All in the Family

There are both pros and cons to involving family in your business, so be sure to weigh these key considerations before bringing your loved ones into the fold.

To a business owner, a company is a labour of love. An immense amount of time, effort and resources are poured into it, in hopes that it will grow big, strong and healthy. This is a journey of a lifetime and it’s no wonder that some people want to share it with their family.

There are many notable family businesses that have withstood the test of time and grown into major business powers. LEGO Group, for example, was founded in Denmark in 1932 and is currently helmed by a fourth-generation family member. Over in the USA, SC Johnson is now at its fifth generation of family leaders after being founded in 1886. These brands and others, like French luxury house Hermes, are inspiring success stories but the family business route is filled with its own challenges.

The pros of a family business

  • Working together towards a common goal strengthens family bonds
  • Family values can be translated into corporate values to create a strong culture
  • Family businesses tend to take a longer-term perspective in building for future generations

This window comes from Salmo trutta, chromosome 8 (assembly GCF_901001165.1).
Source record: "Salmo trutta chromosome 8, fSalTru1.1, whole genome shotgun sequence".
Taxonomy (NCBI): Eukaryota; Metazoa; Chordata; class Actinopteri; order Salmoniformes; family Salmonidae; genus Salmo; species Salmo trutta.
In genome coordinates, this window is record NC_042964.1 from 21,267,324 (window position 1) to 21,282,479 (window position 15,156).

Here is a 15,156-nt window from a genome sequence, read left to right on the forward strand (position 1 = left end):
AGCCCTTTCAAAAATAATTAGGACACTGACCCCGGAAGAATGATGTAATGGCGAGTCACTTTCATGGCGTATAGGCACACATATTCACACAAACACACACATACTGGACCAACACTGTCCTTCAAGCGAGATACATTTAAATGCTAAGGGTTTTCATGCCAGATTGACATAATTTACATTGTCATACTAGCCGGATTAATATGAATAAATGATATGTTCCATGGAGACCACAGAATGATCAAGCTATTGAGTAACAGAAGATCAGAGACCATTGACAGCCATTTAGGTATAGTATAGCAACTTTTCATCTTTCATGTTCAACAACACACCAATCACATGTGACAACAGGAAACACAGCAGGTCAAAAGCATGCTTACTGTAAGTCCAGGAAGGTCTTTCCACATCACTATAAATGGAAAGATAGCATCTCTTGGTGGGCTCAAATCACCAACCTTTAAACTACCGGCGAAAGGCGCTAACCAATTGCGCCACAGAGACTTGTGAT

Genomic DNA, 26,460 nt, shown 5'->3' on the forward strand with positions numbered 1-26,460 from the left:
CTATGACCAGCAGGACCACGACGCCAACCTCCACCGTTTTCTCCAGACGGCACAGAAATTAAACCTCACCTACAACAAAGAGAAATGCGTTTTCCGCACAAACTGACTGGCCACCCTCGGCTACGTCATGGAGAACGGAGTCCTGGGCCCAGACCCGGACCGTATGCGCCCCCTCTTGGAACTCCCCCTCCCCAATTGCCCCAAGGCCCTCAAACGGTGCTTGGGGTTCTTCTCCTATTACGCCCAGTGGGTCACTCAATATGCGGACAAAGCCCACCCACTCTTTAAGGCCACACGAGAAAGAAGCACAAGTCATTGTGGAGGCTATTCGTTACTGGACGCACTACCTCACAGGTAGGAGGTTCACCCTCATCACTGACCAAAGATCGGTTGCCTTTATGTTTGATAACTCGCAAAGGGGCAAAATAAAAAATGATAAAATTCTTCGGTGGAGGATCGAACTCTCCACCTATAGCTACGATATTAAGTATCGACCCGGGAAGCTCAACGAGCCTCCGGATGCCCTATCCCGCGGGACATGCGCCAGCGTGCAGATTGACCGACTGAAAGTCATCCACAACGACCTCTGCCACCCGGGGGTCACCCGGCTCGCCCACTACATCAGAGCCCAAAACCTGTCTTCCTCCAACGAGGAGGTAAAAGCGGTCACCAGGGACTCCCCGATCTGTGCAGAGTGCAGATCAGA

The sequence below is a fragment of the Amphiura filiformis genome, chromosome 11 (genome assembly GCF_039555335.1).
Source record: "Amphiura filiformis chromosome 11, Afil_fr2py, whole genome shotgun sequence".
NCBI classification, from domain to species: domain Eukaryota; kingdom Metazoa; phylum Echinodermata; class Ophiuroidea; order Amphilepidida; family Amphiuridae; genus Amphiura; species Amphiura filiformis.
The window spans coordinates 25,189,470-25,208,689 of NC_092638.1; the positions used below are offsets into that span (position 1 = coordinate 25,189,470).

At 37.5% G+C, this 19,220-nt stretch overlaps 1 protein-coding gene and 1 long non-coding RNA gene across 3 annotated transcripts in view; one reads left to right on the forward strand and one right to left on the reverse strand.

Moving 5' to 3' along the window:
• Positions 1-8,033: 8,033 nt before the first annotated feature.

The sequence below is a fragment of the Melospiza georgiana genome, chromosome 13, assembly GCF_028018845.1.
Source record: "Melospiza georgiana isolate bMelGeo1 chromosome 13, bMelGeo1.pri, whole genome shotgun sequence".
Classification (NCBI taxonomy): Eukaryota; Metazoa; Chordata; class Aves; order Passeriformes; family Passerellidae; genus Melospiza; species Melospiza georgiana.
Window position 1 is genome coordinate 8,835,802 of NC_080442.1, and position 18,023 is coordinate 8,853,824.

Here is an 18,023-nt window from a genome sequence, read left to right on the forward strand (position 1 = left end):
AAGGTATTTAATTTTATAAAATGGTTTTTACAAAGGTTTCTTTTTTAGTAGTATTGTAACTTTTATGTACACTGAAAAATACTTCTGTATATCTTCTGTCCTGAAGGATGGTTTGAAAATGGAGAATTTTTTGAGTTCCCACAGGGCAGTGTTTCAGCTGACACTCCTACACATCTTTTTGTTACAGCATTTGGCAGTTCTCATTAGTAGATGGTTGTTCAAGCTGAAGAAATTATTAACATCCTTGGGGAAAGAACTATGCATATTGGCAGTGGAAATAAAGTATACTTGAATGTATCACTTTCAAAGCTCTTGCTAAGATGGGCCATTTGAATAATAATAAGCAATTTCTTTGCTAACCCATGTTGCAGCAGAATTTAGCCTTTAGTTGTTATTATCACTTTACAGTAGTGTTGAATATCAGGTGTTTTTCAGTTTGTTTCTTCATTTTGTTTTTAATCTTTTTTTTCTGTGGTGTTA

The cons of a family business

  • The lines between family and business are blurred such that work conflicts can intrude into family time while family conflicts can be brought to work
  • It may be harder to make decisions and enforce rules if too many family members are involved
  • Non-family employees may feel side-lined or limited by the presence of family members

There are of course many ways of getting it right. Here are our top three tips:

1. Have a clear management structure in place

When your company is small, the need to clearly set out a management structure may seem less important than driving sales, for example. But a company relies on its leaders to make decisions and confusion at the top is the last thing you want. Laying this foundation will also better position your company to scale up at later stages.

2. Insist on the right skillsets for the right job, even among family

A common downfall of family businesses is assigning job roles based on birth right rather than skills or expertise. Resist the urge to forcefully fill every director-level role with kin. There are benefits to learning the ropes from the ground up. Allow younger family members, for example, to grow into senior positions.

3. Assign roles and responsibilities, and align expectations

Family is family but work is work. Drawing that line is a good way of sending the message to family members that they are expected to deliver on their KPIs like everyone else. Do family members have certain privileges over non-family employees? Clear the air from the get-go so everyone knows what is expected of them.

As a #lifepreneur, you know that you should never put business before family but what about combining the two? A successful family business is a legacy like no other, even though the journey is always not a bed of roses. Weigh the pros and cons, and get all the tips you need with #RHBLifepreneur.

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